Open infrastructure and the common good

We need to talk a little about something that makes Americans in particular, well, uncomfortable: a common good that can’t be adequately addressed by the marketplace.

At this very moment you’re using a magnificent outcome of this kind of “common good” approach that I’m talking about—the Internet. Yes, yes, I’ll pause for you to crack an Al Gore joke here, but let’s not miss the point. The Internet exists the way it does because no private or state actor owns it, right? The reason no private or state actor owns it is because of explicit decisions made by both its creators and funders to treat it as a common good. From TCP/IP up to higher-level protocols like HTTP and electronic mail, no company or government agency has the power to declare “from this point in time forward, things using this protocol will be different.”

Those protocols are open infrastructure. Sometimes they have nominal owners but control has been relinquished to a standards body; sometimes they’re true public domain. Businesses can build on them, governments can try to spy on them, and of course vice-versa—but they’re public roads, not private ones. Everybody can use whatever web browser they want or email client they want or MP3 player they want. People can (and do) build businesses on top of those protocols, just like businesses in the physical world are built on top of physical infrastructure that those businesses only pay for indirectly.

So. About Twitter.

Twitter isn’t the first proprietary protocol to take off; instant messengers are the most notable previous ones in my mind. But nothing else has become as entwined into the fabric of the mainstream so quickly. Twitter is being treated by the world at large as if it were in the same class as email and HTTP and IM. It’s on billboards, on fast food drink cups, in crawl lines across cable news channels. We all know it’s one company’s product, but it’s not the way we use it.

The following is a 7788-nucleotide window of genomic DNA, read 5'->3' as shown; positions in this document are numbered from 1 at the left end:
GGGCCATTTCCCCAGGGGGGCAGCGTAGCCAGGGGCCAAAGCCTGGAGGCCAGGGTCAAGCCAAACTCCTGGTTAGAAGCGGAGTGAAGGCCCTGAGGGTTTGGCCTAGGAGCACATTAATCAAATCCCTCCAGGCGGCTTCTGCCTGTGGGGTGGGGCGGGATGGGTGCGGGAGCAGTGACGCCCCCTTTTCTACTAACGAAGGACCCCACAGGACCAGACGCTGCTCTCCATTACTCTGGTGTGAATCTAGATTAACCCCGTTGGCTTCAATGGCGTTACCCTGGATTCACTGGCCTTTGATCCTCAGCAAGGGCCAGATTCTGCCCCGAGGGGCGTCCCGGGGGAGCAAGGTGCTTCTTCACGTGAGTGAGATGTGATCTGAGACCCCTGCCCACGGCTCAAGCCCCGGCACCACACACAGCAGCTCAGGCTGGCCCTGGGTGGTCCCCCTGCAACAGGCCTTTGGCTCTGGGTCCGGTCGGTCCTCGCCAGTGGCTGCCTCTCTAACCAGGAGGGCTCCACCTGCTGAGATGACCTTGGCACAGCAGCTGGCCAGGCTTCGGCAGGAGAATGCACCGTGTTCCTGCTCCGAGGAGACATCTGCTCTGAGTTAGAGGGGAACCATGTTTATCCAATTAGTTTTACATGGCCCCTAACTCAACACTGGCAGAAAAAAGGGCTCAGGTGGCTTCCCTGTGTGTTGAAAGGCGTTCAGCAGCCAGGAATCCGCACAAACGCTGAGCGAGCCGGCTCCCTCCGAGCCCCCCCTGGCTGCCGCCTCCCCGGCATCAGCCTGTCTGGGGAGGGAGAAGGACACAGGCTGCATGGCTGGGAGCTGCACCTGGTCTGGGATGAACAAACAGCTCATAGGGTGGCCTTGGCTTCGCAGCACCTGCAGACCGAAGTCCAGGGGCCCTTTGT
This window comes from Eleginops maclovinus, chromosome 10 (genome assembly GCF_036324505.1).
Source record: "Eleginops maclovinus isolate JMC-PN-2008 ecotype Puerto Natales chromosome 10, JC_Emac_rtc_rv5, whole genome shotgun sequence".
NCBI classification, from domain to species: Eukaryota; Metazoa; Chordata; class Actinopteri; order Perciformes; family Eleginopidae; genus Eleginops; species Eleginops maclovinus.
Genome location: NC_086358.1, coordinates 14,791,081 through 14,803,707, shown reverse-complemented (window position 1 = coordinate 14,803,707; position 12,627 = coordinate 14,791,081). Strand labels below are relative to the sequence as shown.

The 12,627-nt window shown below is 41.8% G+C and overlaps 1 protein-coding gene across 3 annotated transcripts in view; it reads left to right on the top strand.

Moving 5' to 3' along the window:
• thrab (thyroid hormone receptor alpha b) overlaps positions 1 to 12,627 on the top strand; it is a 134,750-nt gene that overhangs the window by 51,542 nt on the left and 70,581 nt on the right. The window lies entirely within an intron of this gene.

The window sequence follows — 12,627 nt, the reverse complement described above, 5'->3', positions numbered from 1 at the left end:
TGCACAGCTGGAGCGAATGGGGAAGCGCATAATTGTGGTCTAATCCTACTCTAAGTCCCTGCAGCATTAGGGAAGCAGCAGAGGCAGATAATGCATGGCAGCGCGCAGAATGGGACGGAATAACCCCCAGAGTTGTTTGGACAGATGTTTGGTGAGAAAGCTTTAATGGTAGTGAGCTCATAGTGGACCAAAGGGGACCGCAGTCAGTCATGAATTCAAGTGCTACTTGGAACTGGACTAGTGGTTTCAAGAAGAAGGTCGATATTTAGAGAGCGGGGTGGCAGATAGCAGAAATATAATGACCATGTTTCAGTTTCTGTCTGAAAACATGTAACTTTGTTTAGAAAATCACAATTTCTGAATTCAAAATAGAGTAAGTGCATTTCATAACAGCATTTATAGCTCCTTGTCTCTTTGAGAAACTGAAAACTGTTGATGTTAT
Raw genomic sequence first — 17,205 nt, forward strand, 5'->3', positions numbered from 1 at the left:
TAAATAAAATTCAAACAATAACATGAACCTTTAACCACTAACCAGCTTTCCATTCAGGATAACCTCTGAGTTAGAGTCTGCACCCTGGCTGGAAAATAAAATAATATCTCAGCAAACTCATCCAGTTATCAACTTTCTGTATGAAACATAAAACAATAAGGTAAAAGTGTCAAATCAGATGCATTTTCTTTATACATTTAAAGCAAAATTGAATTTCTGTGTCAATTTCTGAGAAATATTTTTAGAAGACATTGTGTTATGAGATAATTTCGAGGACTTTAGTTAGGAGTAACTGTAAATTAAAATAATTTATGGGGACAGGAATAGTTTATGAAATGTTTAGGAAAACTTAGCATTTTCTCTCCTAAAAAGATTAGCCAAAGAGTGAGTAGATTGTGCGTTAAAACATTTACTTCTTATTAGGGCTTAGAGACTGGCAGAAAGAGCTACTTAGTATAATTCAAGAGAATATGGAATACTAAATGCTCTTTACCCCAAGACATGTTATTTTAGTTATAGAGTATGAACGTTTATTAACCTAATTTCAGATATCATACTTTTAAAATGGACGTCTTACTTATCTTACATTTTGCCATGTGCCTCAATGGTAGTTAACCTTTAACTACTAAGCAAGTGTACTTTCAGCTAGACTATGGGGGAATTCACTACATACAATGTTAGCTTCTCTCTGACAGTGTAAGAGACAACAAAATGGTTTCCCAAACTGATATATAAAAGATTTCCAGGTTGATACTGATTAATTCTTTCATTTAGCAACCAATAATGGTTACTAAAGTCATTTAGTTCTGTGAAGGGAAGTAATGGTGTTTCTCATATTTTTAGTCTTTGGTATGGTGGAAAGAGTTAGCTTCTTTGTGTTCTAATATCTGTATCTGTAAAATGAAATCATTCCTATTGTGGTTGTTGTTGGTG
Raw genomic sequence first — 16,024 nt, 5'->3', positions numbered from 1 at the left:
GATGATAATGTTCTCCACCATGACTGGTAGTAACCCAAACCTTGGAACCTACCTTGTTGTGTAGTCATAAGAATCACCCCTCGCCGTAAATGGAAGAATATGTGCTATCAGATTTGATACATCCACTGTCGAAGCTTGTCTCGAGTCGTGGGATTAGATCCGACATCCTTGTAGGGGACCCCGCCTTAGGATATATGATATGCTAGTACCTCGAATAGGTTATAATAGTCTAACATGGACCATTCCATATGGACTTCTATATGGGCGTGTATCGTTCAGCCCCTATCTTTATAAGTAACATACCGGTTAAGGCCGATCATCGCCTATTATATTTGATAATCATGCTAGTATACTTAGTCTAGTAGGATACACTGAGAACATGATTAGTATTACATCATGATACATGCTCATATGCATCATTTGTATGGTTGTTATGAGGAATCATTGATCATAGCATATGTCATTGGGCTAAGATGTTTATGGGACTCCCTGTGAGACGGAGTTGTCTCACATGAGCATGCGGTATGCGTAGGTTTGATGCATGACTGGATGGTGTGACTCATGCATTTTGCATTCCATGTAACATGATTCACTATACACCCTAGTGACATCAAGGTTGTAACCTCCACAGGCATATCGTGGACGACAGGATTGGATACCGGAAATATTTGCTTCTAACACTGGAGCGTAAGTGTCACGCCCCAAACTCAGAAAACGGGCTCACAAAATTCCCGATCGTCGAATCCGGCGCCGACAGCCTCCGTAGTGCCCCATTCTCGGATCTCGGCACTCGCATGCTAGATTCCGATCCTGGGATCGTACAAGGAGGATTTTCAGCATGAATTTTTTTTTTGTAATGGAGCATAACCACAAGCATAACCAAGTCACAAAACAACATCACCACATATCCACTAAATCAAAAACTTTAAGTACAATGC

Suppose CERN had spun off a company headed by Tim Berners-Lee around, say, 1992. In this alternate universe, HTTP works the same way it does now—mostly. The difference is that WebCo™ authenticates all the browsers and acts as the CDN. If it’s done right it may even be a more efficient experience than what we have in the real world! But maybe WebCo™ decides, one day, that they need to ensure a “more consistent experience” for web browsers. Poof! No more ad blockers. (No ads without a cut to WebCo, either.) No plugins that reformatted web sites except in specific ways. No “read it later” services like Instapaper.

WebCo can enforce this because, well, they own HTTP. It’s not a common good in their alternate universe. It’s a private good. WebCo’s HTTP may be more awesome in many ways than the HTTP we really have, but when it comes to infrastructure protocol, a terrible open standard is better than a terrific closed one. The problem that Twitter is inadvertently demonstrating to us all is that they are to their own service what alternate-universe WebCo is to HTTP. recognized this issue very early on, but misdiagnosed the problem. People who aren’t nerds don’t care whether the software stack is open source, and would collapse if it was ever successful anyway. If you have a service that costs thousands of dollars a month to run (if not millions), your problem isn’t your software license, your problem is paying for your damn servers.

So what about Dalton Caldwell’s project? He’s trying to “fix” Twitter’s business model by moving it from advertiser-supported to user-supported, so it should never have the problem that wishes it would have. Yet as much as I’m with Ben Brooks in the “let me pay for it” camp (and yes, I’m an supporter, there as “chipotlecoyote”), I wonder if this is the wrong problem to be tackling.

If we think Twitter the service has long-term value as a fundamental Internet service—and I do—then Twitter the company needs to be disrupted. That’s not going to happen by building a clone with a more liberal software license or a better business model. It’s only going to happen if such a service becomes Internet infrastructure, no matter how many business models that breaks along the way.

Frankly, in today’s climate I’m not sure what company is going to step up to the plate to do that. In the long run, open infrastructure generates more revenue for more players than proprietary infrastructure does—but you have to believe creating a common good is more important than owning it.